Travel to Austria: What you need to know

Whether you’re thinking of doing some autumnal hiking, or planning ahead to the ski season, this is what you need to know to travel to Austria.

Austria is open for visitors from low risk countries and all other countries not considered very high risk. Travellers from very high risk countries can only travel to Austria for essential reasons. These countries are currently: Brazil, Chile, Costa Rica, Suriname and Zimbabwe.

Travellers from all other countries need to present one of the following:

  • A negative PCR test result (no older than 72 hours)
  • Vaccination certificate of an approved vaccine.
  • Certificate of recovery no older than 180 days
  • Positive antibody test no older than 90 days

A 10 day quarantine is mandatory for unvaccinated arrivals and those without a recovery certificate when travelling from medium risk countries. These travellers must also pre-register before their trip.

In Austria

Austria’s sites are open to visitors, as are restaurants, bars, hotels, museums, and other attractions. Almost all indoor and some outdoor public spaces require you to present either a negative Covid-19 test, or proof of vaccination or recovery. From the 15th of September the following rules apply:

  • Antigen tests only valid for 24 hours as entry tests for restaurants, hotels etc. (this does not apply to entering the country)
  • FFP2 masks (instead of regular face masks) required for everyone on public transport, in cable cars, and essential businesses such as supermarkets, chemists, petrol stations, banks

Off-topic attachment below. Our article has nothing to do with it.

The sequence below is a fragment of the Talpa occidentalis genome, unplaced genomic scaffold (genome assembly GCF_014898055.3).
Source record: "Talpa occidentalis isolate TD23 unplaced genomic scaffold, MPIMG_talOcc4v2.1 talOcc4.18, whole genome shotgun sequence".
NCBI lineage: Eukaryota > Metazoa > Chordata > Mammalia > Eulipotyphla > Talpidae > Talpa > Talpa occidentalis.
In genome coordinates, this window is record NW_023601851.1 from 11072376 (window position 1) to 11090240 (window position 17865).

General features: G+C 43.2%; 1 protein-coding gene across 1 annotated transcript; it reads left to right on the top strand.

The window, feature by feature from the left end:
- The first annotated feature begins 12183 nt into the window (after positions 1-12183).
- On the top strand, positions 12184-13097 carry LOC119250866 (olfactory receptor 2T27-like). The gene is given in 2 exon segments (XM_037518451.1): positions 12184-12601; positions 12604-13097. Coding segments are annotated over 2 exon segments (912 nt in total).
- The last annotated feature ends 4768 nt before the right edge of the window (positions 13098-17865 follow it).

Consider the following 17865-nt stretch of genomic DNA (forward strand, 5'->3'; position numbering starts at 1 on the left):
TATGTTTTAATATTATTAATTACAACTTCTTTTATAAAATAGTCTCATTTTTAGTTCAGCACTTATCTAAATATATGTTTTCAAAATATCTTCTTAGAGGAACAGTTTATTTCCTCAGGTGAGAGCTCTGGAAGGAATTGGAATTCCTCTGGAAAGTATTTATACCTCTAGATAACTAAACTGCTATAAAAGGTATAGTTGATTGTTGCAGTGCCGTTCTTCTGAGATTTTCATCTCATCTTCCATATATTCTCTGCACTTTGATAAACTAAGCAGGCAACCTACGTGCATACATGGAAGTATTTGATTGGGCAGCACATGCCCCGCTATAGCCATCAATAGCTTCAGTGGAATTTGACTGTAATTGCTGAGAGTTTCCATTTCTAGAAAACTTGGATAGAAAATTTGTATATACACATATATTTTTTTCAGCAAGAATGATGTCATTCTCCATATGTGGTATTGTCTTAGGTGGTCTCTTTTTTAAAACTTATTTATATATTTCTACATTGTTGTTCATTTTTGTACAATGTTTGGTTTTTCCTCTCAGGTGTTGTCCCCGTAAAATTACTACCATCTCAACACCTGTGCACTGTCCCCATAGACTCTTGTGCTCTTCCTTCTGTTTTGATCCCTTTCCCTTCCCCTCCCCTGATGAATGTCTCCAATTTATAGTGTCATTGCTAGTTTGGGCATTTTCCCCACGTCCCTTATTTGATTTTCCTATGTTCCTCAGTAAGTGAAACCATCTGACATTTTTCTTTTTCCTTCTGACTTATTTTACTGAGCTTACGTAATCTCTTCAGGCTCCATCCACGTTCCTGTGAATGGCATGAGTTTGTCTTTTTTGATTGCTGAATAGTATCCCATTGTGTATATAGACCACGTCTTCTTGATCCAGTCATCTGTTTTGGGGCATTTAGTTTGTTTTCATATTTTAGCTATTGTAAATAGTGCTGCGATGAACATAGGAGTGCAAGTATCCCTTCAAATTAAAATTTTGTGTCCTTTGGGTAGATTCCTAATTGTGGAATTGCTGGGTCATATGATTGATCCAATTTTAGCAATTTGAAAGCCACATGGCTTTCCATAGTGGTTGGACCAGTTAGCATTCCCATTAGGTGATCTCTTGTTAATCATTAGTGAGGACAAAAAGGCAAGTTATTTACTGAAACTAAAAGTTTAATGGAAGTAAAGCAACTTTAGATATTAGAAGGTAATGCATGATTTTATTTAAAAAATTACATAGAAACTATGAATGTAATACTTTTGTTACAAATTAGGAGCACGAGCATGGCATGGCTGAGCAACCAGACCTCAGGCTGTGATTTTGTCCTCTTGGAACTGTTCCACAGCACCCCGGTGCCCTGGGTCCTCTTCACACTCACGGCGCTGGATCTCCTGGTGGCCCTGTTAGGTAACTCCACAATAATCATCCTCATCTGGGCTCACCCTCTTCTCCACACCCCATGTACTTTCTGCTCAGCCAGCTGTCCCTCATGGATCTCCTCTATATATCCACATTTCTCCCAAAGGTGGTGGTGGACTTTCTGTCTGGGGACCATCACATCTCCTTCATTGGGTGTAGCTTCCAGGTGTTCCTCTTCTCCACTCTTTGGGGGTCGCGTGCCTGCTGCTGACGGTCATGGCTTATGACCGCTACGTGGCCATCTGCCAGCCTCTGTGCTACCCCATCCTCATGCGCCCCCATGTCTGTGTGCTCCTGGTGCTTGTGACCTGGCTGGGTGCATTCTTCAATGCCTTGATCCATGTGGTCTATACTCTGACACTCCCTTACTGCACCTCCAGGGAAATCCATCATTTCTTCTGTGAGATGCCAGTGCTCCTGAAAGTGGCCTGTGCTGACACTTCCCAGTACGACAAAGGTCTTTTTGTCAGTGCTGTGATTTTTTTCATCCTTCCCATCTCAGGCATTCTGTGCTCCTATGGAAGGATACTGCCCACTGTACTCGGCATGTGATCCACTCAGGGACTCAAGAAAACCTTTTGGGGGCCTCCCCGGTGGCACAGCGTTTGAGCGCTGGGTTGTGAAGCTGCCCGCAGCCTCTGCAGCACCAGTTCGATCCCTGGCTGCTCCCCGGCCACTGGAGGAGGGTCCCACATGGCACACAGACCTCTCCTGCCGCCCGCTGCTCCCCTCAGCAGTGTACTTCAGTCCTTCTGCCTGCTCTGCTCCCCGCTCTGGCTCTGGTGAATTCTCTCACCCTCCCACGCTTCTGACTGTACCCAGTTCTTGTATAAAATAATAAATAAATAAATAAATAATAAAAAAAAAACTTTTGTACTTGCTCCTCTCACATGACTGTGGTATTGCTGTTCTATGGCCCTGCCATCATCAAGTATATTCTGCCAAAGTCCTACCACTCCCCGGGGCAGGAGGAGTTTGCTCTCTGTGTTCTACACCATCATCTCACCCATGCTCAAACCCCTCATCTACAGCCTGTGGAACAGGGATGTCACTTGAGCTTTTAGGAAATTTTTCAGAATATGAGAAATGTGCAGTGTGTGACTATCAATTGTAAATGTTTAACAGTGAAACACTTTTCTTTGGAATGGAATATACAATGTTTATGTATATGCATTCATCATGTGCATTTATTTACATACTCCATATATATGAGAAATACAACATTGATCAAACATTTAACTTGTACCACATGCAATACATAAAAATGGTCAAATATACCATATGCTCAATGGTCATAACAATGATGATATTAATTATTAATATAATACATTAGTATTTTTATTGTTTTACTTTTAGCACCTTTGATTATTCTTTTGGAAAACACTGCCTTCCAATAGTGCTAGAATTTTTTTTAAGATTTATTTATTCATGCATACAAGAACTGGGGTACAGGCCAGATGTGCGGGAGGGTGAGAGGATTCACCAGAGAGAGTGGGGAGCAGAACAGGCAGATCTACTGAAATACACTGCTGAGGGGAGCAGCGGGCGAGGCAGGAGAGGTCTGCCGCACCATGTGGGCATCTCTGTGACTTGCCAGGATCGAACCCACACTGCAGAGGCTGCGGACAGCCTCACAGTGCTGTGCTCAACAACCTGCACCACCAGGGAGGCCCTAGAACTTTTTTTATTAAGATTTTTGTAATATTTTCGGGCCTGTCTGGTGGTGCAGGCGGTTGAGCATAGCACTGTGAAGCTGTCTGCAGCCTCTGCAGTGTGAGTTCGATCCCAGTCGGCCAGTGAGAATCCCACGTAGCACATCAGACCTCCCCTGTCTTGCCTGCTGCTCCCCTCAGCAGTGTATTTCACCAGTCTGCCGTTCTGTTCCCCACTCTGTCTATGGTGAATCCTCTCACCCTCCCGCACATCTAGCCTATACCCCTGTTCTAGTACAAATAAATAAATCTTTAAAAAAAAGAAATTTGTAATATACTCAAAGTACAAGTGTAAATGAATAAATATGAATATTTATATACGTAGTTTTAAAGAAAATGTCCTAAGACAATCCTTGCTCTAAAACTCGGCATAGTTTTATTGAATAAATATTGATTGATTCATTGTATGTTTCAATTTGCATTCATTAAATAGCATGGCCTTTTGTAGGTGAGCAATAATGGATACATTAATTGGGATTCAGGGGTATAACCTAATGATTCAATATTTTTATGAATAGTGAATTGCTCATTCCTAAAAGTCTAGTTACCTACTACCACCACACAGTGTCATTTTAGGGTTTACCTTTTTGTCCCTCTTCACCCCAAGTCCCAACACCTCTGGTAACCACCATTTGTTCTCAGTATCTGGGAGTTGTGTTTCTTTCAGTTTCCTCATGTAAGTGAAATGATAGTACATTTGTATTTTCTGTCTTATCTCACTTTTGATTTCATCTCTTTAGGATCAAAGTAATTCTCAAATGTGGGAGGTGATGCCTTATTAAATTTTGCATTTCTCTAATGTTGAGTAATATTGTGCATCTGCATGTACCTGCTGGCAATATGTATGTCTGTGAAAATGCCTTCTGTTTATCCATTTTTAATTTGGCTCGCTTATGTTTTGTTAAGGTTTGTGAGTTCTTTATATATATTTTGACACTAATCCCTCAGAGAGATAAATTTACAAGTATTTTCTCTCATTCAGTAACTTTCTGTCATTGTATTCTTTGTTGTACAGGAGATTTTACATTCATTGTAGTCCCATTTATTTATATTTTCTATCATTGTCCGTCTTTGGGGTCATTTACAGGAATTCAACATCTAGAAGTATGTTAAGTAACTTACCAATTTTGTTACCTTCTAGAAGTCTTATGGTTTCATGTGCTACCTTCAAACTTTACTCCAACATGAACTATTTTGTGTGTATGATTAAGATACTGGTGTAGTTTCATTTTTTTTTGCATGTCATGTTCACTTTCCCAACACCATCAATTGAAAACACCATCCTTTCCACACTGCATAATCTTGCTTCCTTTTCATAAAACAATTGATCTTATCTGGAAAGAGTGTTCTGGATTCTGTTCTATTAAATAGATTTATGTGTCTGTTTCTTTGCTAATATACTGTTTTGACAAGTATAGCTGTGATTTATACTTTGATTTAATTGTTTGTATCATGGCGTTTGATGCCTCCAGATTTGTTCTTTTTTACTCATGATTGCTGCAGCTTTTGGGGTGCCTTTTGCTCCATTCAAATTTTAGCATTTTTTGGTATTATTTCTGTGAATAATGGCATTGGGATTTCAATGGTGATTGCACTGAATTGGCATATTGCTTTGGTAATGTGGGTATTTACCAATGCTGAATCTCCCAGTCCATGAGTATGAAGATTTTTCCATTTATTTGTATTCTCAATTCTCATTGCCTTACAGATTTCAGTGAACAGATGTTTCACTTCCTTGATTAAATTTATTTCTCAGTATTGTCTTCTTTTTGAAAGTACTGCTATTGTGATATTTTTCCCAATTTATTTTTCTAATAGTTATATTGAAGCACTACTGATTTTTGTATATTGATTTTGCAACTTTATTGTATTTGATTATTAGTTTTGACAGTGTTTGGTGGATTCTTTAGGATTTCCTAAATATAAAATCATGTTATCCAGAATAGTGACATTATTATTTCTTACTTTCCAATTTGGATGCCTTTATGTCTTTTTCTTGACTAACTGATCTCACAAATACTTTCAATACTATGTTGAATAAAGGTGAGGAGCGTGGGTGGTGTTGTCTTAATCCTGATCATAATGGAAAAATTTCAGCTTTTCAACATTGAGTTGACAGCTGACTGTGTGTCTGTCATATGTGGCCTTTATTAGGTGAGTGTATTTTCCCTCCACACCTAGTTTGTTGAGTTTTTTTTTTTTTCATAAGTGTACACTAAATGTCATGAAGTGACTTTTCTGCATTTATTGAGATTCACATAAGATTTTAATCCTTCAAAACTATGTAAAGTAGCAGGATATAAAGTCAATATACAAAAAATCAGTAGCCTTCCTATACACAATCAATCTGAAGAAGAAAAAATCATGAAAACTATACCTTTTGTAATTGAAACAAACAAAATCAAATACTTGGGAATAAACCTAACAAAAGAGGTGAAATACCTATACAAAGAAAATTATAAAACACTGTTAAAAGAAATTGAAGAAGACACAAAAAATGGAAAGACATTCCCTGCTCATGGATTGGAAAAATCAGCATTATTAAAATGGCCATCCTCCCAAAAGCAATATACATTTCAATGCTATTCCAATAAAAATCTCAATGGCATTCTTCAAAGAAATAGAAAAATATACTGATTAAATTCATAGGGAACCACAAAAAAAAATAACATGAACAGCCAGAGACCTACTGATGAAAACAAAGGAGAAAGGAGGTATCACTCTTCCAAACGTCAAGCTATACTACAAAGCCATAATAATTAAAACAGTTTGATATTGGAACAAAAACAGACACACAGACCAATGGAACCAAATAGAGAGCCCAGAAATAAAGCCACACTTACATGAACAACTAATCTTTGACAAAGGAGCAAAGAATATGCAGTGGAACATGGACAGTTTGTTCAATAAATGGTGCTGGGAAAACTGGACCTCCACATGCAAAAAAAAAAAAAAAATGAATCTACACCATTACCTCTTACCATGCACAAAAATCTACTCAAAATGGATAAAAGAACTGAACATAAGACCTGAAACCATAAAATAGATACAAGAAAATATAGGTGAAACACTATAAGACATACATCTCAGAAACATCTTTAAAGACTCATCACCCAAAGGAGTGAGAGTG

• FFP2 masks required in all shops and museums for those that are not vaccinated or have recovered from COVID
  • Proof of vaccination, past infection, or negative test required for events and gatherings of 25 people and more

Children under the age of 14 do not need to wear a mask.

Out and About

You are allowed to eat and sleep in the mountain huts, if you are planning a hiking holiday to Austria. An ‘entry test’ is a requirement however, as these huts follow the same rules as restaurants. An entry test is either, proof of vaccination or recovery, or a recent negative Covid-19 test result.

Cable cars are back up and running. Masks are a requirement, and booking in advance is advised as there are capacity limits.

>> Outdoor Travel: Our Top Picks

Spas, wellness centres, gyms and swimming pools are operational. As with restaurants and other venues, proof of vaccination, or recovery, or a negative PCR test are required for entry. You do not need to wear a mask in these establishments.

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The US Issues Travel Warnings for More Countries

The Centers for Disease Control and Prevention (CDC) in the USA has issued risk level travel warnings for a number of countries thanks to rising case numbers.

CDC Travel Warnings

The CDC monitors Covid-19 case numbers per capita and issues travel warnings and advisories based on these figures. Countries can fall into one of four levels. These are:

  • Level 4 ‘Do Not Travel’ – Covid-19 levels are considered to be very high, and travellers avoid visiting these countries. If travel is essential, then the CDC advises being fully vaccinated.
  • Level 3 – High levels of Covid-19 cases have been recorded in these destinations, and nonessential travel for unvaccinated people is not advised.
  • Level 2 – Moderate levels of Covid-19 cases. Travellers should take all precautions, and preferably only travel if fully vaccinated.
  • Level 1 – Low levels of Covid-19 have been recorded in these countries, however the CDC still advises all travellers to be fully vaccinated before their trip.

>>US Travellers Face Restrictions from these EU Countries

What Has Changed?

The CDC has recently added the following countries to the very high risk, ‘Do Not Travel‘ list: